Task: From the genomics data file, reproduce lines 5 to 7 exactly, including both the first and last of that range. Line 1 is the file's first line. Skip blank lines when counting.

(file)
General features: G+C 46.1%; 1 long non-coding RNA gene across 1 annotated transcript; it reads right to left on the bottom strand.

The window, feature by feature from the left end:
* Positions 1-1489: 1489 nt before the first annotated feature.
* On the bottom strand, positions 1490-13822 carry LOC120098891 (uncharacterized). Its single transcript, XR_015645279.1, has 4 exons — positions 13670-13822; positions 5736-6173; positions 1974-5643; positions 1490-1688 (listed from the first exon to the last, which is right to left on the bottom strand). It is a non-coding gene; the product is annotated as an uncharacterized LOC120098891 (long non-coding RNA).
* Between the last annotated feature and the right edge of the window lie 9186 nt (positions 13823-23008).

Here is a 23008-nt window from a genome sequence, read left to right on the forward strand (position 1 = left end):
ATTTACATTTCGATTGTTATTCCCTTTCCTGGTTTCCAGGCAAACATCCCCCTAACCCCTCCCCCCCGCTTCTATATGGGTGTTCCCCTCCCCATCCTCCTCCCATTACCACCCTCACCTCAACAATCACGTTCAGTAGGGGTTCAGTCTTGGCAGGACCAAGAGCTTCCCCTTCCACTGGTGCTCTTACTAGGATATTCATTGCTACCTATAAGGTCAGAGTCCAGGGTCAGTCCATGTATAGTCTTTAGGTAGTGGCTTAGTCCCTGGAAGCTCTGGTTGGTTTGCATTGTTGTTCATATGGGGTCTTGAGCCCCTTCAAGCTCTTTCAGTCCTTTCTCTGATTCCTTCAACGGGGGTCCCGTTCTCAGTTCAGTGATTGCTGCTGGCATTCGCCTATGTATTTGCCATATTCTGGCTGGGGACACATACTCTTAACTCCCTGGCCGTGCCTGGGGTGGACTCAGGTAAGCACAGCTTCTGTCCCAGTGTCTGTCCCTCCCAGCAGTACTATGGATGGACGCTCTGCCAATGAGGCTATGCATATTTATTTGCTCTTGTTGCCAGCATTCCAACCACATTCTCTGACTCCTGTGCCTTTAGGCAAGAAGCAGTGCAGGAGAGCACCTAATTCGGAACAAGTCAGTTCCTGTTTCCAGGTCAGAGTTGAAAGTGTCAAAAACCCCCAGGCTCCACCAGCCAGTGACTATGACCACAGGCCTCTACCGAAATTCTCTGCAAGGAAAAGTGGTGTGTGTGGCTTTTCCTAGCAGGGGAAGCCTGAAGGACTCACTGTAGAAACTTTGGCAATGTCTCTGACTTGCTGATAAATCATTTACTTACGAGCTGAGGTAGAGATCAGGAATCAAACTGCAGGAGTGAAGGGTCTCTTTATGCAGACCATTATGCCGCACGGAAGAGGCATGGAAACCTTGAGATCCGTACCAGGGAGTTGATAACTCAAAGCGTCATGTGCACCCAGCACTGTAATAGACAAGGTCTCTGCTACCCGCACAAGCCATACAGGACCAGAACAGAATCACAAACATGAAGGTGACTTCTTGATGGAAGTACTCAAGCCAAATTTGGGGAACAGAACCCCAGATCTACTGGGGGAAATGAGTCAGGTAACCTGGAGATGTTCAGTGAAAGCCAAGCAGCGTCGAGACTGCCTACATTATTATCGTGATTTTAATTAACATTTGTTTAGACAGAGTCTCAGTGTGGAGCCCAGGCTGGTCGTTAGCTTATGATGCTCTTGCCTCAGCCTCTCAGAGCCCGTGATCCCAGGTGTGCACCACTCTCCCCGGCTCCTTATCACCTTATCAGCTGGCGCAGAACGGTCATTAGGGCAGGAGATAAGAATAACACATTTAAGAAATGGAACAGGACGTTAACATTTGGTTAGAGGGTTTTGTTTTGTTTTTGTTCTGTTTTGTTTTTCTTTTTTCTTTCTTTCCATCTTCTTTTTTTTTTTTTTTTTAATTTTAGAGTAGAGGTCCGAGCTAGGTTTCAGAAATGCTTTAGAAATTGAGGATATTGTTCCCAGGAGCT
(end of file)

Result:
* Between the last annotated feature and the right edge of the window lie 9186 nt (positions 13823-23008).

Here is a 23008-nt window from a genome sequence, read left to right on the forward strand (position 1 = left end):
ATTTACATTTCGATTGTTATTCCCTTTCCTGGTTTCCAGGCAAACATCCCCCTAACCCCTCCCCCCCGCTTCTATATGGGTGTTCCCCTCCCCATCCTCCTCCCATTACCACCCTCACCTCAACAATCACGTTCAGTAGGGGTTCAGTCTTGGCAGGACCAAGAGCTTCCCCTTCCACTGGTGCTCTTACTAGGATATTCATTGCTACCTATAAGGTCAGAGTCCAGGGTCAGTCCATGTATAGTCTTTAGGTAGTGGCTTAGTCCCTGGAAGCTCTGGTTGGTTTGCATTGTTGTTCATATGGGGTCTTGAGCCCCTTCAAGCTCTTTCAGTCCTTTCTCTGATTCCTTCAACGGGGGTCCCGTTCTCAGTTCAGTGATTGCTGCTGGCATTCGCCTATGTATTTGCCATATTCTGGCTGGGGACACATACTCTTAACTCCCTGGCCGTGCCTGGGGTGGACTCAGGTAAGCACAGCTTCTGTCCCAGTGTCTGTCCCTCCCAGCAGTACTATGGATGGACGCTCTGCCAATGAGGCTATGCATATTTATTTGCTCTTGTTGCCAGCATTCCAACCACATTCTCTGACTCCTGTGCCTTTAGGCAAGAAGCAGTGCAGGAGAGCACCTAATTCGGAACAAGTCAGTTCCTGTTTCCAGGTCAGAGTTGAAAGTGTCAAAAACCCCCAGGCTCCACCAGCCAGTGACTATGACCACAGGCCTCTACCGAAATTCTCTGCAAGGAAAAGTGGTGTGTGTGGCTTTTCCTAGCAGGGGAAGCCTGAAGGACTCACTGTAGAAACTTTGGCAATGTCTCTGACTTGCTGATAAATCATTTACTTACGAGCTGAGGTAGAGATCAGGAATCAAACTGCAGGAGTGAAGGGTCTCTTTATGCAGACCATTATGCCGCACGGAAGAGGCATGGAAACCTTGAGATCCGTACCAGGGAGTTGATAACTCAAAGCGTCATGTGCACCCAGCACTGTAATAGACAAGGTCTCTGCTACCCGCACAAGCCATACAGGACCAGAACAGAATCACAAACATGAAGGTGACTTCTTGATGGAAGTACTCAAGCCAAATTTGGGGAACAGAACCCCAGATCTACTGGGGGAAATGAGTCAGGTAACCTGGAGATGTTCAGTGAAAGCCAAGCAGCGTCGAGACTGCCTACATTATTATCGTGATTTTAATTAACATTTGTTTAGACAGAGTCTCAGTGTGGAGCCCAGGCTGGTCGTTAGCTTATGATGCTCTTGCCTCAGCCTCTCAGAGCCCGTGATCCCAGGTGTGCACCACTCTCCCCGGCTCCTTATCACCTTATCAGCTGGCGCAGAACGGTCATTAGGGCAGGAGATAAGAATAACACATTTAAGAAATGGAACAGGACGTTAACATTTGGTTAGAGGGTTTTGTTTTGTTTTTGTTCTGTTTTGTTTTTCTTTTTTCTTTCTTTCCATCTTCTTTTTTTTTTTTTTTTTAATTTTAGAGTAGAGGTCCGAGCTAGGTTTCAGAAATGCTTTAGAAATTGAGGATATTGTTCCCAGGAGCT